Klootwijk, C.W. ; van Middelaar, C.E. ; van Dasselaar, A. ; Berentsen, P. ; de Boer, I.J.M. / The economic and environmental performance of grazing and zero-grazing systems in a post-quota era. Book of Abstracts of the 66th Annual Meeting of the European Federation of Animal Science. Vol. 21 Wageningen : Wageningen Academic Publishers, 2015. pp. 333-333
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Klootwijk, CW, van Middelaar, CE, van Dasselaar, A, Berentsen, P & de Boer, IJM 2015, The economic and environmental performance of grazing and zero-grazing systems in a post-quota era. in Book of Abstracts of the 66th Annual Meeting of the European Federation of Animal Science. vol. 21, Wageningen Academic Publishers, Wageningen, pp. 333-333, EAAP - 66th Annual Meeting 2015, Warsaw, Poland, 31/08/15.

The economic and environmental performance of grazing and zero-grazing systems in a post-quota era. / Klootwijk, C.W.; van Middelaar, C.E.; van Dasselaar, A.; Berentsen, P.; de Boer, I.J.M.

Book of Abstracts of the 66th Annual Meeting of the European Federation of Animal Science. Vol. 21 Wageningen : Wageningen Academic Publishers, 2015. p. 333-333.

Research output: Chapter in Book/Report/Conference proceedingAbstractAcademic

TY - CHAP

T1 - The economic and environmental performance of grazing and zero-grazing systems in a post-quota era

AU - Klootwijk, C.W.

AU - van Middelaar, C.E.

AU - van Dasselaar, A.

AU - Berentsen, P.

AU - de Boer, I.J.M.

PY - 2015

Y1 - 2015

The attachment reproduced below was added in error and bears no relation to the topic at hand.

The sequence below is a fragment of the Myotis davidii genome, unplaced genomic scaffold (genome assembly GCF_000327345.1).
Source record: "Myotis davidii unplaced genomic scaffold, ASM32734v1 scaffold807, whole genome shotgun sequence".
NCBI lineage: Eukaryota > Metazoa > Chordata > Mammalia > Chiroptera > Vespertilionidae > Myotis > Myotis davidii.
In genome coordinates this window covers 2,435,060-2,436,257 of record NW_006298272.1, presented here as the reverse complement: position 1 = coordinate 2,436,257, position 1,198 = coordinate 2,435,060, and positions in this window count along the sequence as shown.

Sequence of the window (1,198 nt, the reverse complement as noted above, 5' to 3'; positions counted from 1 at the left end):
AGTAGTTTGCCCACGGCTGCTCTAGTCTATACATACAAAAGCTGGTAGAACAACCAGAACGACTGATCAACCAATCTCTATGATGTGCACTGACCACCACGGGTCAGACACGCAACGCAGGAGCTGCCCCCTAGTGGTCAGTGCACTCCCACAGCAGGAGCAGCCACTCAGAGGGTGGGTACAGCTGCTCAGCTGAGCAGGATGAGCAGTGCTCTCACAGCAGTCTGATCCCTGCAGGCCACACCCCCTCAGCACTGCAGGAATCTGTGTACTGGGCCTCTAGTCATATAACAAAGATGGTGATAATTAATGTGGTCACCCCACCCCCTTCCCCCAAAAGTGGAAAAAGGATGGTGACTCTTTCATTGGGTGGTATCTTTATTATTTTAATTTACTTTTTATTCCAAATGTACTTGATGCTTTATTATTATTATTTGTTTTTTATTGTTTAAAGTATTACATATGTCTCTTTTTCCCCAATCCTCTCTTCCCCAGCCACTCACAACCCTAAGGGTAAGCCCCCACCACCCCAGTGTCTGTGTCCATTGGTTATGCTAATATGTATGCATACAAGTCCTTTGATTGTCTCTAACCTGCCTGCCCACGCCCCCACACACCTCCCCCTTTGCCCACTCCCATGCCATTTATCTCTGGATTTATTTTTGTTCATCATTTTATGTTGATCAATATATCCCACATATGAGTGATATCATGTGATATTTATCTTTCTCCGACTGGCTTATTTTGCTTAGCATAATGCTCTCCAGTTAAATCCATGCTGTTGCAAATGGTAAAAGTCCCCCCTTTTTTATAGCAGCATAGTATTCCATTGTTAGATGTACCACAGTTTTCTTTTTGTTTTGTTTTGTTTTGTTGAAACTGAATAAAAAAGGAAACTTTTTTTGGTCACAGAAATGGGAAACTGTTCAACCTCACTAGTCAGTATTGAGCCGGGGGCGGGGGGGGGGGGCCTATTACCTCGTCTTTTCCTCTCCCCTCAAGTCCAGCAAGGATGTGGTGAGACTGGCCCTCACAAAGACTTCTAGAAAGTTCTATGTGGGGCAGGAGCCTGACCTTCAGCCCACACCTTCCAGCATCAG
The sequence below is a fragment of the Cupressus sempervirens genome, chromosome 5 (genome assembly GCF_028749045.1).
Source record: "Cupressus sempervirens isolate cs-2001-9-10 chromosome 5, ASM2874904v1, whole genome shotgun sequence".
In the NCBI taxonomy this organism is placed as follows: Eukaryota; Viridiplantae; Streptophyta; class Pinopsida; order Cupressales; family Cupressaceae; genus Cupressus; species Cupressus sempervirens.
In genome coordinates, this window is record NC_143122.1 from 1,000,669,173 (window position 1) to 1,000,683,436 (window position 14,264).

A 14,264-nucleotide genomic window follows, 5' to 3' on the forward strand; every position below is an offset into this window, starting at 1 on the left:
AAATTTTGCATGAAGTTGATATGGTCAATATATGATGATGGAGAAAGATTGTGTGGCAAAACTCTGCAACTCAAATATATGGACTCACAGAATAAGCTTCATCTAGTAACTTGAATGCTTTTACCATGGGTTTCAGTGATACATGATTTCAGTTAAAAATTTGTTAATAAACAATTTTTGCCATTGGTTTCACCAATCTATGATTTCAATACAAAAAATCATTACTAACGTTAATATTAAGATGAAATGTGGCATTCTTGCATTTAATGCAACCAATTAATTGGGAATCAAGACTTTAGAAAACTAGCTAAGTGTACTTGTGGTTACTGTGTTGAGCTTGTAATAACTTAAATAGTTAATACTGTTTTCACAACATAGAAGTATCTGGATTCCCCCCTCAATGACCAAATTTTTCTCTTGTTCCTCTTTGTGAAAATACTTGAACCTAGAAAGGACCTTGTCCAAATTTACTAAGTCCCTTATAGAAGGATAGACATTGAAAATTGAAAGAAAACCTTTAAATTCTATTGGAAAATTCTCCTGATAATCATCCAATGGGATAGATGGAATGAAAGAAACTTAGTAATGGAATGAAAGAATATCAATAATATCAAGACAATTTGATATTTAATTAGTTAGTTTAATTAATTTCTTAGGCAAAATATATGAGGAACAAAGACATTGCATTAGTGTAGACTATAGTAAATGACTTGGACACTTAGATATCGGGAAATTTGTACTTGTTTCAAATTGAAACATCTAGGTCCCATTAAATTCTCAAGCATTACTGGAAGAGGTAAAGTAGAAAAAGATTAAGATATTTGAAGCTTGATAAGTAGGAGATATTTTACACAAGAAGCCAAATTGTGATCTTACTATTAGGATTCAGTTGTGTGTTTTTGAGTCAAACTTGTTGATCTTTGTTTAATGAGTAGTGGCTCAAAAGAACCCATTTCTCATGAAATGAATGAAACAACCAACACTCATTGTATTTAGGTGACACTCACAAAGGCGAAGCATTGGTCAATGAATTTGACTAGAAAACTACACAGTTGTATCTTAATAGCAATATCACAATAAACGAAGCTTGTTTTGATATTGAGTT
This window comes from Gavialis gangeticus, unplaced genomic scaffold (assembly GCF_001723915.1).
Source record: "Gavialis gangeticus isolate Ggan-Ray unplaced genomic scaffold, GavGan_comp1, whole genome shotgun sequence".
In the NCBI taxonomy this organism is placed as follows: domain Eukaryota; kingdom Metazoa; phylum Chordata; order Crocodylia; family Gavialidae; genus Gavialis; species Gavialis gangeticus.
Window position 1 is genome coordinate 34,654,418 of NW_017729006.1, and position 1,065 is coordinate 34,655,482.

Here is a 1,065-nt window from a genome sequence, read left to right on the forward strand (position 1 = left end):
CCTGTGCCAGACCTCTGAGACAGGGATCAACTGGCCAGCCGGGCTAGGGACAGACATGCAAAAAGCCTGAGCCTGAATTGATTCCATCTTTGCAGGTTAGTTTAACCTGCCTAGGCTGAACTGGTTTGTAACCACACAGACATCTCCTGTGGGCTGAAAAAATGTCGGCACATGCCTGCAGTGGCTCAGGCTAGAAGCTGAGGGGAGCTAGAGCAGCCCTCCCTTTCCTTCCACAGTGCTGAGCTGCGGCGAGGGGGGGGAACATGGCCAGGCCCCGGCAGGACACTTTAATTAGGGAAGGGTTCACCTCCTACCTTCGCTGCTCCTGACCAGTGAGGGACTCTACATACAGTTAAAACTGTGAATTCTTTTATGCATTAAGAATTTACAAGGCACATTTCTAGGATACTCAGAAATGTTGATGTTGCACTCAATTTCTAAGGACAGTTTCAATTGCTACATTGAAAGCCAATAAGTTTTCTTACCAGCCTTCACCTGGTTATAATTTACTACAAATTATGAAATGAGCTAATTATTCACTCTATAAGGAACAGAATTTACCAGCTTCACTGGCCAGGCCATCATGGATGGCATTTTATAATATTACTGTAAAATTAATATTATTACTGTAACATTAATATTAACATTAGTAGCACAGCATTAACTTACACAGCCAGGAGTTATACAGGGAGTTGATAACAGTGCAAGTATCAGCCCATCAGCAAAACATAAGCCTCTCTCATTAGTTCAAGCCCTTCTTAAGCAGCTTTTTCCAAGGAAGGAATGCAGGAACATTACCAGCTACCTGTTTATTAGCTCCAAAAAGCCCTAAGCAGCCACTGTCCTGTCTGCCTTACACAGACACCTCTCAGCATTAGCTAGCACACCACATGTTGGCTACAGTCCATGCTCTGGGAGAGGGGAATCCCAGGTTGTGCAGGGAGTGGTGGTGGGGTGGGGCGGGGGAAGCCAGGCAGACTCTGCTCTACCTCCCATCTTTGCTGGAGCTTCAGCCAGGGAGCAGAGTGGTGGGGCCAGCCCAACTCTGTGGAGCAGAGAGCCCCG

N2 - Grazing of dairy cattle is decreasing in the Netherlands. This trend is associated with an increase in use of automatic milking systems, herd size and stocking rate. To maintain grazing, more knowledge is required on grazing strategies for future dairy farms. Therefore, we need insight into the economic and environmental consequences of grazing and zero-grazing systems for future dairy farms. A whole-farm linear programming model based on the objective to maximize labour income was used to evaluate the economic consequences of grazing and zero-grazing systems for a Dutch dairy farm using automatic milking after abolishment of the milk quota. In addition, life cycle assessment was used to calculate greenhouse gas (GHG) emissions per ton fat-and-protein-corrected milk (FPCM) for each system. We modelled a dairy farm on sandy soil with 75 hectares of land and compared day and night grazing, day grazing and summerfeeding. Day grazing resulted in the highest labour income (€69,444 per year), followed by day and night grazing (€66,909 per year), and summerfeeding (€46,760 per year). The lower income in case of summerfeeding related mainly to higher feed costs compared to the two grazing systems. Summerfeeding resulted in the lowest GHG emissions per ton FPCM (1002 kg CO2-equivalents (CO2-eq)), followed by day grazing (1096 kg CO2-eq), and day and night grazing (1214 kg CO2-eq). Results indicate that grazing can contribute to higher economic performance of future dairy farms. To utilize the full economic potential of grazing while at the same time minimize GHG emissions, further fine tuning of grazing strategies is necessary.